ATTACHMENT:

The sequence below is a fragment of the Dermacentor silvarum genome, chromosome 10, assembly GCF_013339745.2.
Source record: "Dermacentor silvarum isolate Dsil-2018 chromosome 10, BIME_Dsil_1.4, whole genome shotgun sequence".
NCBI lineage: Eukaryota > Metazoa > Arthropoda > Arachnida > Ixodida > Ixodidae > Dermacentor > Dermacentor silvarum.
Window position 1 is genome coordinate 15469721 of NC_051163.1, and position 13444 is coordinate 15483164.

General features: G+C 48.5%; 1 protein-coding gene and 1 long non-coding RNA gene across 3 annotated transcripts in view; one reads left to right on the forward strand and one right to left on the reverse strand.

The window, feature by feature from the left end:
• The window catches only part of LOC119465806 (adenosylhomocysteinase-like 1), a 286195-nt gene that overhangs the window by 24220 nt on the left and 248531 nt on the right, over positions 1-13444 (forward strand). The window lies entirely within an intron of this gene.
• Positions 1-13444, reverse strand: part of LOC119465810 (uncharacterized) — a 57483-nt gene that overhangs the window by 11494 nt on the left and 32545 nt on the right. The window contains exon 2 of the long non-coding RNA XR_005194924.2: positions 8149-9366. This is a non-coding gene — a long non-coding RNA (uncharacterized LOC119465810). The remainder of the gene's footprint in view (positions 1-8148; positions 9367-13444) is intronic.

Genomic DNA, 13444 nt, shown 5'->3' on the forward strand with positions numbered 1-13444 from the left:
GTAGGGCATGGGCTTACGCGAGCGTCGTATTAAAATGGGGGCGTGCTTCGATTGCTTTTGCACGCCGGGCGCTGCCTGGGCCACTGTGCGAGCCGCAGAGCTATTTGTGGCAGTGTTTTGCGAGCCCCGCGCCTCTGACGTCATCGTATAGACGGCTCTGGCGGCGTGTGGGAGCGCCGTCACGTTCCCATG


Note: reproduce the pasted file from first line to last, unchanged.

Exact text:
The sequence below is a fragment of the Dermacentor silvarum genome, chromosome 10, assembly GCF_013339745.2.
Source record: "Dermacentor silvarum isolate Dsil-2018 chromosome 10, BIME_Dsil_1.4, whole genome shotgun sequence".
NCBI lineage: Eukaryota > Metazoa > Arthropoda > Arachnida > Ixodida > Ixodidae > Dermacentor > Dermacentor silvarum.
Window position 1 is genome coordinate 15469721 of NC_051163.1, and position 13444 is coordinate 15483164.

General features: G+C 48.5%; 1 protein-coding gene and 1 long non-coding RNA gene across 3 annotated transcripts in view; one reads left to right on the forward strand and one right to left on the reverse strand.

The window, feature by feature from the left end:
• The window catches only part of LOC119465806 (adenosylhomocysteinase-like 1), a 286195-nt gene that overhangs the window by 24220 nt on the left and 248531 nt on the right, over positions 1-13444 (forward strand). The window lies entirely within an intron of this gene.
• Positions 1-13444, reverse strand: part of LOC119465810 (uncharacterized) — a 57483-nt gene that overhangs the window by 11494 nt on the left and 32545 nt on the right. The window contains exon 2 of the long non-coding RNA XR_005194924.2: positions 8149-9366. This is a non-coding gene — a long non-coding RNA (uncharacterized LOC119465810). The remainder of the gene's footprint in view (positions 1-8148; positions 9367-13444) is intronic.

Genomic DNA, 13444 nt, shown 5'->3' on the forward strand with positions numbered 1-13444 from the left:
GTAGGGCATGGGCTTACGCGAGCGTCGTATTAAAATGGGGGCGTGCTTCGATTGCTTTTGCACGCCGGGCGCTGCCTGGGCCACTGTGCGAGCCGCAGAGCTATTTGTGGCAGTGTTTTGCGAGCCCCGCGCCTCTGACGTCATCGTATAGACGGCTCTGGCGGCGTGTGGGAGCGCCGTCACGTTCCCATG